- The Washington Times - Tuesday, September 3, 2002

JOHANNESBURG With world leaders pushing for action, negotiators at the Earth Summit agreed on a plan yesterday to protect the environment and fight poverty.
"Humanity has a rendezvous with destiny," French President Jacques Chirac said. "Alarms are sounding across all the continents. We cannot say that we did not know."
Though President Bush has declined to attend the U.N. World Summit on Sustainable Development sending Secretary of State Colin L. Powell in his place U.S. officials say they are firmly committed to the summit's success.
"We've reached a real breakthrough with the summit in our collective attempt to ensure that this is a successful gathering of the global family," said Assistant Secretary of State John Turner.
World leaders have yet to formally adopt the nonbinding agreement.
After more than a week of bargaining, the European Union lost its push for targets on the use of wind and solar energy the last major sticking point in the summit's action plan.
The agreed-upon text includes a commitment to "urgently" increase the use of renewable energy sources and report back on progress, diplomats said.
Developing countries had sided with the United States and Japan against including the targets.
South Africa's environment minister, Valli Moosa, said such targets were a rich country's luxury. "We will not support binding targets for renewable energies for developing countries," he said.
U.S. officials said the final wording "properly reflects" how a "diversity of clean energy resources" will contribute to sustainable development.
"The document clearly highlights the need to increase access to modern energy services and signals the valuable role renewable energy will play in the future," said Undersecretary of State Paula Dobriansky, head of the U.S. delegation.
Compromises also were reached in three other key areas: climate change, trade and sanitation.
Despite the Bush administration's refusal to ratify the Kyoto Protocol on climate change, it accepted language that said nations backing Kyoto "strongly urge" states that had not done so to ratify it in "a timely manner."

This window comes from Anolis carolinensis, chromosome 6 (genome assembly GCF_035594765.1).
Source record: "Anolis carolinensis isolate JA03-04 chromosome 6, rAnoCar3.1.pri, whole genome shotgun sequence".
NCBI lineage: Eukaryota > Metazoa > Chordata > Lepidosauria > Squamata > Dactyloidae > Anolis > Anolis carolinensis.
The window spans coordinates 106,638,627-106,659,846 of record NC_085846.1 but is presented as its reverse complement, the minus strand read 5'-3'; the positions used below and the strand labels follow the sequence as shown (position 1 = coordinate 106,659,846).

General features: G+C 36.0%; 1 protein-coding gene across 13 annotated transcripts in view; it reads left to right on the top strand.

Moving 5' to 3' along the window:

Kyoto received another boost yesterday when Canadian Prime Minister Jean Chretien, who had been wavering on whether to ratify, confirmed he would submit the agreement to Parliament by the end of the year.
But the accord cannot go into effect unless Russia the crucial holdout signs on too. The European Union issued a "solemn appeal" to Moscow to join them in ratifying, but Russian Prime Minister Mikhail Kasyanov said his government was not ready to decide.
Negotiators have agreed to texts on trade that urge countries to reform subsidies that are environmentally harmful, such as those for the fishing industry that contribute to overcapacity.
They also have committed to reducing the number of people living without sanitation from 2 billion to 1 billion by 2015, diplomats said.
Negotiators agreed to emphasize the need for good governance to achieve sustainable development, but did not make it a condition for receiving aid, as advocated by the United States, diplomats said.
Mr. Turner said the text went "beyond anything the world community had done before" in stressing the need to fight corruption and promote democracy and the rule of law.
A host of civic and environmental groups condemned the compromises, calling some of them significant steps backward from previous commitments.
"Economic interests were allowed to maintain their primacy over other global priorities," said Kim Carstensen of World Wildlife Fund International.


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